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I centered two lengths of wide ribbon over the knot and tied the gold cord over the ribbon.

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Hmmm. With the eight beads around the circle this ornament reminds me of a compass. I wonder if I have any cross stitch charts of a Mariner's Compass or a Compass Rose...

POSTSCRIPT

A few weeks after I wrote the above tutorial I had the time to try this ornament finish using good quality felt (one that wouldn't stretch out of shape too easily). I was very pleased at how it turned out. The snowflake design is from Cross Stitch by the Month- January February March and I stitched it on 22 count antique white hardanger.



I decided that I didn't want any visible pins on the front of this one so after all the petals were securely stuck to the ball I removed the pins from the inside circle. It looked like this and for the right design it would have been perfect just like this.



However, to create the homespun effect I wanted for this ornament I used two strands of floss to sew a line of white running stitches around the circle. The side benefit is that the running stitches pull the inner circle snugly against the ball and it will be more resistant to stretching. I didn't have any white or blue upholstery braid to cover the center line, where the petal from the front and back meet, so I found some white grosgrain and used two strands of blue floss to sew running stitches along the edges before I fastened it to the ball. (I also considered using a strip of white felt.)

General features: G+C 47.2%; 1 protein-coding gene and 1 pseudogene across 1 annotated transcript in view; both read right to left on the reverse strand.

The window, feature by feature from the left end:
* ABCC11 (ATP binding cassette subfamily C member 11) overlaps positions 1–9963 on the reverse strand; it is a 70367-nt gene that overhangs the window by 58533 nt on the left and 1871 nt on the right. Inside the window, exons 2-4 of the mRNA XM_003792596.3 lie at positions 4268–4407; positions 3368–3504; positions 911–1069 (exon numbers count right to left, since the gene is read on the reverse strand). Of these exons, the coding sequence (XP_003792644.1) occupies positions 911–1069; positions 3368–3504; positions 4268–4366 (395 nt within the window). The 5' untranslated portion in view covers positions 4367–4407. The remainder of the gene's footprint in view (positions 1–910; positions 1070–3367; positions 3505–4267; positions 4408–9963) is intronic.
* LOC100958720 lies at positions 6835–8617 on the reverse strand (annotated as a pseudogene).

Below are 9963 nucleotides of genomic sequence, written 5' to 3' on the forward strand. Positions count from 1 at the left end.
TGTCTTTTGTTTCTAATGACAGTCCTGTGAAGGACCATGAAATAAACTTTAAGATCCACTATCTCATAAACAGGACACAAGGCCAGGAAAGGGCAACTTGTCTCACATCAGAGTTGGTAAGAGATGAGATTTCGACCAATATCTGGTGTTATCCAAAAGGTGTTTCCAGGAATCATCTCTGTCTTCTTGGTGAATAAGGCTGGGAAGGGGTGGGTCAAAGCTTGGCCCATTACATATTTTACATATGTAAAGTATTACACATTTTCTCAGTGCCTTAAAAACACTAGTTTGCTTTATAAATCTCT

I discovered that a benefit of using felt, instead of the more expensive ultrasuede, is that it is very easy to poke needles or pins through two thicknesses of felt. One could easily fasten the petals of this ornament using pins, or needle and thread or double sided tape.

(Someday I should make a tutorial for the other snowflake ornament in the above photos. It is basically a sandwich of two ultrasuede circles and the center of the top one is slashed open with three intersecting cuts.



These slashes are gently folded back and the points are tacked in place. I'm not sure if this one would work in felt...)

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Pinwheel 2011